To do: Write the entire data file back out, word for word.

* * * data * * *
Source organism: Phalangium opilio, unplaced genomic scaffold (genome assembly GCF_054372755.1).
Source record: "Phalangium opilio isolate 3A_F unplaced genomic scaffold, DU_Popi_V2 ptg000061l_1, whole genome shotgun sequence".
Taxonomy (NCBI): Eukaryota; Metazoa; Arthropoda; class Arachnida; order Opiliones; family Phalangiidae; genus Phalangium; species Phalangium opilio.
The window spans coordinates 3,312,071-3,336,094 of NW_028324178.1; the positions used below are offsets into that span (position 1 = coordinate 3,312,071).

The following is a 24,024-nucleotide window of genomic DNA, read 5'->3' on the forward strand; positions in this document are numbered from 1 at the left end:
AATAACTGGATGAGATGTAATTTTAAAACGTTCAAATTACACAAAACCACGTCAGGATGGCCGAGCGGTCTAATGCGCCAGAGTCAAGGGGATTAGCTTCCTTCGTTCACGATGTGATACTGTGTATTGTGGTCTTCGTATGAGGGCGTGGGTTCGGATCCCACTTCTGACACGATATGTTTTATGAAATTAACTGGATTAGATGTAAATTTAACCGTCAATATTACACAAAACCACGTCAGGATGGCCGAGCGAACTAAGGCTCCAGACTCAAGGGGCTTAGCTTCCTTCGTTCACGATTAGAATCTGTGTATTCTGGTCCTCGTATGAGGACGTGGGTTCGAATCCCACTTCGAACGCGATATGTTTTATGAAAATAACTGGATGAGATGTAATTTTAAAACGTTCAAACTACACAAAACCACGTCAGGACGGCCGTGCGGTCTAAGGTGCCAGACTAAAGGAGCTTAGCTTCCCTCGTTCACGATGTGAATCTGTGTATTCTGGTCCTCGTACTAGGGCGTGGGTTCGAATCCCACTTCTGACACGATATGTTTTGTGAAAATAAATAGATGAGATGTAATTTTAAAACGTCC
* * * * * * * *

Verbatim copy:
Source organism: Phalangium opilio, unplaced genomic scaffold (genome assembly GCF_054372755.1).
Source record: "Phalangium opilio isolate 3A_F unplaced genomic scaffold, DU_Popi_V2 ptg000061l_1, whole genome shotgun sequence".
Taxonomy (NCBI): Eukaryota; Metazoa; Arthropoda; class Arachnida; order Opiliones; family Phalangiidae; genus Phalangium; species Phalangium opilio.
The window spans coordinates 3,312,071-3,336,094 of NW_028324178.1; the positions used below are offsets into that span (position 1 = coordinate 3,312,071).

The following is a 24,024-nucleotide window of genomic DNA, read 5'->3' on the forward strand; positions in this document are numbered from 1 at the left end:
AATAACTGGATGAGATGTAATTTTAAAACGTTCAAATTACACAAAACCACGTCAGGATGGCCGAGCGGTCTAATGCGCCAGAGTCAAGGGGATTAGCTTCCTTCGTTCACGATGTGATACTGTGTATTGTGGTCTTCGTATGAGGGCGTGGGTTCGGATCCCACTTCTGACACGATATGTTTTATGAAATTAACTGGATTAGATGTAAATTTAACCGTCAATATTACACAAAACCACGTCAGGATGGCCGAGCGAACTAAGGCTCCAGACTCAAGGGGCTTAGCTTCCTTCGTTCACGATTAGAATCTGTGTATTCTGGTCCTCGTATGAGGACGTGGGTTCGAATCCCACTTCGAACGCGATATGTTTTATGAAAATAACTGGATGAGATGTAATTTTAAAACGTTCAAACTACACAAAACCACGTCAGGACGGCCGTGCGGTCTAAGGTGCCAGACTAAAGGAGCTTAGCTTCCCTCGTTCACGATGTGAATCTGTGTATTCTGGTCCTCGTACTAGGGCGTGGGTTCGAATCCCACTTCTGACACGATATGTTTTGTGAAAATAAATAGATGAGATGTAATTTTAAAACGTCC